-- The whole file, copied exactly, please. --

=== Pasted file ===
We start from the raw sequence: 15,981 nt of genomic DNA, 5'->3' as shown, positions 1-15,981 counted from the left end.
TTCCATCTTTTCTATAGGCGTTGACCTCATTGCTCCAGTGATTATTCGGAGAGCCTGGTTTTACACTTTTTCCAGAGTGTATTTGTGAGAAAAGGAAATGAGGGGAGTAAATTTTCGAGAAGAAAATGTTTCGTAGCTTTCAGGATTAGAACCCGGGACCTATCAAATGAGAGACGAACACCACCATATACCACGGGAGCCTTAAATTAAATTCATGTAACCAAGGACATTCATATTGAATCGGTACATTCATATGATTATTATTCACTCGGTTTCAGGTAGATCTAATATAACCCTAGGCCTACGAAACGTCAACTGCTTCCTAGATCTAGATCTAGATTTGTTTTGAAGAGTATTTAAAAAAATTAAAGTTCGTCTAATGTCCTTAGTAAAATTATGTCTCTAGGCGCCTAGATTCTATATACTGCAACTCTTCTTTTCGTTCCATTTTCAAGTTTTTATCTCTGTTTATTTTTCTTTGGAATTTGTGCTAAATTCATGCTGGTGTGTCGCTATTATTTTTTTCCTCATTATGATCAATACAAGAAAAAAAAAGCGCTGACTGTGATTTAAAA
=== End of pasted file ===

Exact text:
We start from the raw sequence: 15,981 nt of genomic DNA, 5'->3' as shown, positions 1-15,981 counted from the left end.
TTCCATCTTTTCTATAGGCGTTGACCTCATTGCTCCAGTGATTATTCGGAGAGCCTGGTTTTACACTTTTTCCAGAGTGTATTTGTGAGAAAAGGAAATGAGGGGAGTAAATTTTCGAGAAGAAAATGTTTCGTAGCTTTCAGGATTAGAACCCGGGACCTATCAAATGAGAGACGAACACCACCATATACCACGGGAGCCTTAAATTAAATTCATGTAACCAAGGACATTCATATTGAATCGGTACATTCATATGATTATTATTCACTCGGTTTCAGGTAGATCTAATATAACCCTAGGCCTACGAAACGTCAACTGCTTCCTAGATCTAGATCTAGATTTGTTTTGAAGAGTATTTAAAAAAATTAAAGTTCGTCTAATGTCCTTAGTAAAATTATGTCTCTAGGCGCCTAGATTCTATATACTGCAACTCTTCTTTTCGTTCCATTTTCAAGTTTTTATCTCTGTTTATTTTTCTTTGGAATTTGTGCTAAATTCATGCTGGTGTGTCGCTATTATTTTTTTCCTCATTATGATCAATACAAGAAAAAAAAAGCGCTGACTGTGATTTAAAA